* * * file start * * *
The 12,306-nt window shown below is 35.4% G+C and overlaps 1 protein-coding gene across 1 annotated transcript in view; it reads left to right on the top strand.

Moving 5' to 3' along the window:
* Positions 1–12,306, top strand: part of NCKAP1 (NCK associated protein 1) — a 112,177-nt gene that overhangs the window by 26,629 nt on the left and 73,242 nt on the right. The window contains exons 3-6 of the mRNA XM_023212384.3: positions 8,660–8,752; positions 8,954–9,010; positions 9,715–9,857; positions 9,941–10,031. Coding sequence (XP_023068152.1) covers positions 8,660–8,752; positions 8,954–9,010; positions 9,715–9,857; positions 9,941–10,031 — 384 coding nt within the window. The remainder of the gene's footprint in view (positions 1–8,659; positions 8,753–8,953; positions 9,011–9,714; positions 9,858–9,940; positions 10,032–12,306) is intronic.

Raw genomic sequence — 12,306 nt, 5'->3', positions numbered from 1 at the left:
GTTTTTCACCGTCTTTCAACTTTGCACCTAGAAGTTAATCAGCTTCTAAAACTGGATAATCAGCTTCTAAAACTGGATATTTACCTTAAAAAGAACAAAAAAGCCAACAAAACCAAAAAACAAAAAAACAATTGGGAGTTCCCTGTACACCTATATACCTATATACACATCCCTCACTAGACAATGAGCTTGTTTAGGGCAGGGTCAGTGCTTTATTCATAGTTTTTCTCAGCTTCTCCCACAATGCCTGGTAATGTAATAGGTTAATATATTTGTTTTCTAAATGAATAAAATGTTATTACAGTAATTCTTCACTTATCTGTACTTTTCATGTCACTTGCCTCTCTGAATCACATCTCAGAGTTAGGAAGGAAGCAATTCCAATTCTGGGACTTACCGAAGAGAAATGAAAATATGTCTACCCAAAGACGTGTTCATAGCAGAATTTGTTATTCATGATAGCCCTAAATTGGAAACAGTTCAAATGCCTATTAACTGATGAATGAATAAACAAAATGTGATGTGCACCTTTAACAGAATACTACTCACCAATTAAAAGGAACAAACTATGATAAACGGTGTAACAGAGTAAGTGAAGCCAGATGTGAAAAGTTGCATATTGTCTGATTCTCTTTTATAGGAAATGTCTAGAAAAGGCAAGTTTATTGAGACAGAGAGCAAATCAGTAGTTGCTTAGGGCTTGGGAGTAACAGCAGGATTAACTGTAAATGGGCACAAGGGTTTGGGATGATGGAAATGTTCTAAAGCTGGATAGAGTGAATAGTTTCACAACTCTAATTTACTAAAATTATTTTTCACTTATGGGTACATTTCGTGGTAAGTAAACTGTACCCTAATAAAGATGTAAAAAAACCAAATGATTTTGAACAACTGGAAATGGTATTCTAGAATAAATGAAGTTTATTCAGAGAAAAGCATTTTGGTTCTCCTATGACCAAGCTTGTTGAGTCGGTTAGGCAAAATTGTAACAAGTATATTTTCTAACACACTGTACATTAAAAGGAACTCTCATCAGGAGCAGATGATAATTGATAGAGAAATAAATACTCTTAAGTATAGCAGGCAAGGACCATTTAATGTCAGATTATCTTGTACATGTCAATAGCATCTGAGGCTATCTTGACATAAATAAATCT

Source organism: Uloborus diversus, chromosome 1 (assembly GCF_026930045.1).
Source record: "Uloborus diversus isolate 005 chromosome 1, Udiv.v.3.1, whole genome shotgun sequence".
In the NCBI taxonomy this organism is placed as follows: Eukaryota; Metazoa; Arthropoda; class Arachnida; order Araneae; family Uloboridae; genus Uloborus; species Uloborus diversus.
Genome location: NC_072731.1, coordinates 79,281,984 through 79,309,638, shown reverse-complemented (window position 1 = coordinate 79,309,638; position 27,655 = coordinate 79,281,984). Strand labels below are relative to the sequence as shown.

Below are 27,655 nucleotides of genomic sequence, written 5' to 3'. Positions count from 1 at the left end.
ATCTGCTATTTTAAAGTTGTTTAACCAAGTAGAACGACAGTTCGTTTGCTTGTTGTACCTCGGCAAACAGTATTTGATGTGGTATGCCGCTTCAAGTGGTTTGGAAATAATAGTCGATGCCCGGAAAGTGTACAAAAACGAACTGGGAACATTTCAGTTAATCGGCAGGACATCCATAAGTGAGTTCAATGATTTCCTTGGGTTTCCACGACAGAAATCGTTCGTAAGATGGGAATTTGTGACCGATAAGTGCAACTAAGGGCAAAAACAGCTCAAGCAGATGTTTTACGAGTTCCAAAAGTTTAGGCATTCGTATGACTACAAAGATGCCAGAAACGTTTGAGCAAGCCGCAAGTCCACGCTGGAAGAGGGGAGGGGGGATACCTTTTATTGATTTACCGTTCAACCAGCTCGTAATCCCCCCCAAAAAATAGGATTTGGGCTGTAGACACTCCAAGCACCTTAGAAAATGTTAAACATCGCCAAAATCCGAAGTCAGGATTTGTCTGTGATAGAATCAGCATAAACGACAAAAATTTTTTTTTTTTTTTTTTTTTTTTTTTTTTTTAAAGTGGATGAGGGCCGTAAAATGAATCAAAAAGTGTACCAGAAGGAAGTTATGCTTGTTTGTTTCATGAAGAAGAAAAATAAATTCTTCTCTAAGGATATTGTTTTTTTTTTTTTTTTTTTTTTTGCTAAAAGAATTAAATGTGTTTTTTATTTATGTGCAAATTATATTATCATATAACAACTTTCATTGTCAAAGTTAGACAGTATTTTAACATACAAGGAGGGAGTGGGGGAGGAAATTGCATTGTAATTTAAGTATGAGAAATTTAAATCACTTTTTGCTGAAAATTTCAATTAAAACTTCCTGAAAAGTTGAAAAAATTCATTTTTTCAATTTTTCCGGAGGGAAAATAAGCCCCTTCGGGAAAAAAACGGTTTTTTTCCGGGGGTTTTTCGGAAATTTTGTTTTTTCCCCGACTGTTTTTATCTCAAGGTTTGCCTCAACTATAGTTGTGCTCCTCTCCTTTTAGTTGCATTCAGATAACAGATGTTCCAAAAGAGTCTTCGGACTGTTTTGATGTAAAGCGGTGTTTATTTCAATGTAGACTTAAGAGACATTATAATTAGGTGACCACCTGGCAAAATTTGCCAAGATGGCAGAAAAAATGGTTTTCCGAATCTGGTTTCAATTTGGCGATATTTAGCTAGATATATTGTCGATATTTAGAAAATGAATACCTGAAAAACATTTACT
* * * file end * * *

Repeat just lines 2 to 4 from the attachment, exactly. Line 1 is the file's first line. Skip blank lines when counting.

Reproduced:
Moving 5' to 3' along the window:
* Positions 1–12,306, top strand: part of NCKAP1 (NCK associated protein 1) — a 112,177-nt gene that overhangs the window by 26,629 nt on the left and 73,242 nt on the right. The window contains exons 3-6 of the mRNA XM_023212384.3: positions 8,660–8,752; positions 8,954–9,010; positions 9,715–9,857; positions 9,941–10,031. Coding sequence (XP_023068152.1) covers positions 8,660–8,752; positions 8,954–9,010; positions 9,715–9,857; positions 9,941–10,031 — 384 coding nt within the window. The remainder of the gene's footprint in view (positions 1–8,659; positions 8,753–8,953; positions 9,011–9,714; positions 9,858–9,940; positions 10,032–12,306) is intronic.

Raw genomic sequence — 12,306 nt, 5'->3', positions numbered from 1 at the left: